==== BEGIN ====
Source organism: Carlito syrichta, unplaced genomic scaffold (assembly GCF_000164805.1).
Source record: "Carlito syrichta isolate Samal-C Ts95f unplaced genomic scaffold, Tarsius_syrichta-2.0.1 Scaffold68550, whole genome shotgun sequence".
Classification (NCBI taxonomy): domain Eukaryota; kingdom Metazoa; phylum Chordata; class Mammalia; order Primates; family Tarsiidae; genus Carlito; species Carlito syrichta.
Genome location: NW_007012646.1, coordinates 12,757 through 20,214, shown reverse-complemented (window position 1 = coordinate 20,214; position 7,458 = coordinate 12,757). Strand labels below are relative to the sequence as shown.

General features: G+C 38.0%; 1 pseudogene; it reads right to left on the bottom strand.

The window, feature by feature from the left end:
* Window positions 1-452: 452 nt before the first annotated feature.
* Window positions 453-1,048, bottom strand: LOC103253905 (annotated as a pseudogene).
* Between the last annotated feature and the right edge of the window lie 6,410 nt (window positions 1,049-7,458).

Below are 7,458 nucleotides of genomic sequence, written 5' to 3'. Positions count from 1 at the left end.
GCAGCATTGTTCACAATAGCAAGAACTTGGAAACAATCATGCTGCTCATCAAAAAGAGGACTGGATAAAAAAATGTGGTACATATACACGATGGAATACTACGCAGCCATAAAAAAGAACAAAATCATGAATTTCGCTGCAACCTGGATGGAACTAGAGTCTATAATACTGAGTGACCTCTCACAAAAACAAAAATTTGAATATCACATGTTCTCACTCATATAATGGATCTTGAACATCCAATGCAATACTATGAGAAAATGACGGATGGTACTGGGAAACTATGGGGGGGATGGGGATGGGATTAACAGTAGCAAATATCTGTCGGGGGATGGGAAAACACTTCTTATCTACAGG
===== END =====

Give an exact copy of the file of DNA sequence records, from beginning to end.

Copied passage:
Source organism: Carlito syrichta, unplaced genomic scaffold (assembly GCF_000164805.1).
Source record: "Carlito syrichta isolate Samal-C Ts95f unplaced genomic scaffold, Tarsius_syrichta-2.0.1 Scaffold68550, whole genome shotgun sequence".
Classification (NCBI taxonomy): domain Eukaryota; kingdom Metazoa; phylum Chordata; class Mammalia; order Primates; family Tarsiidae; genus Carlito; species Carlito syrichta.
Genome location: NW_007012646.1, coordinates 12,757 through 20,214, shown reverse-complemented (window position 1 = coordinate 20,214; position 7,458 = coordinate 12,757). Strand labels below are relative to the sequence as shown.

General features: G+C 38.0%; 1 pseudogene; it reads right to left on the bottom strand.

The window, feature by feature from the left end:
* Window positions 1-452: 452 nt before the first annotated feature.
* Window positions 453-1,048, bottom strand: LOC103253905 (annotated as a pseudogene).
* Between the last annotated feature and the right edge of the window lie 6,410 nt (window positions 1,049-7,458).

Below are 7,458 nucleotides of genomic sequence, written 5' to 3'. Positions count from 1 at the left end.
GCAGCATTGTTCACAATAGCAAGAACTTGGAAACAATCATGCTGCTCATCAAAAAGAGGACTGGATAAAAAAATGTGGTACATATACACGATGGAATACTACGCAGCCATAAAAAAGAACAAAATCATGAATTTCGCTGCAACCTGGATGGAACTAGAGTCTATAATACTGAGTGACCTCTCACAAAAACAAAAATTTGAATATCACATGTTCTCACTCATATAATGGATCTTGAACATCCAATGCAATACTATGAGAAAATGACGGATGGTACTGGGAAACTATGGGGGGGATGGGGATGGGATTAACAGTAGCAAATATCTGTCGGGGGATGGGAAAACACTTCTTATCTACAGG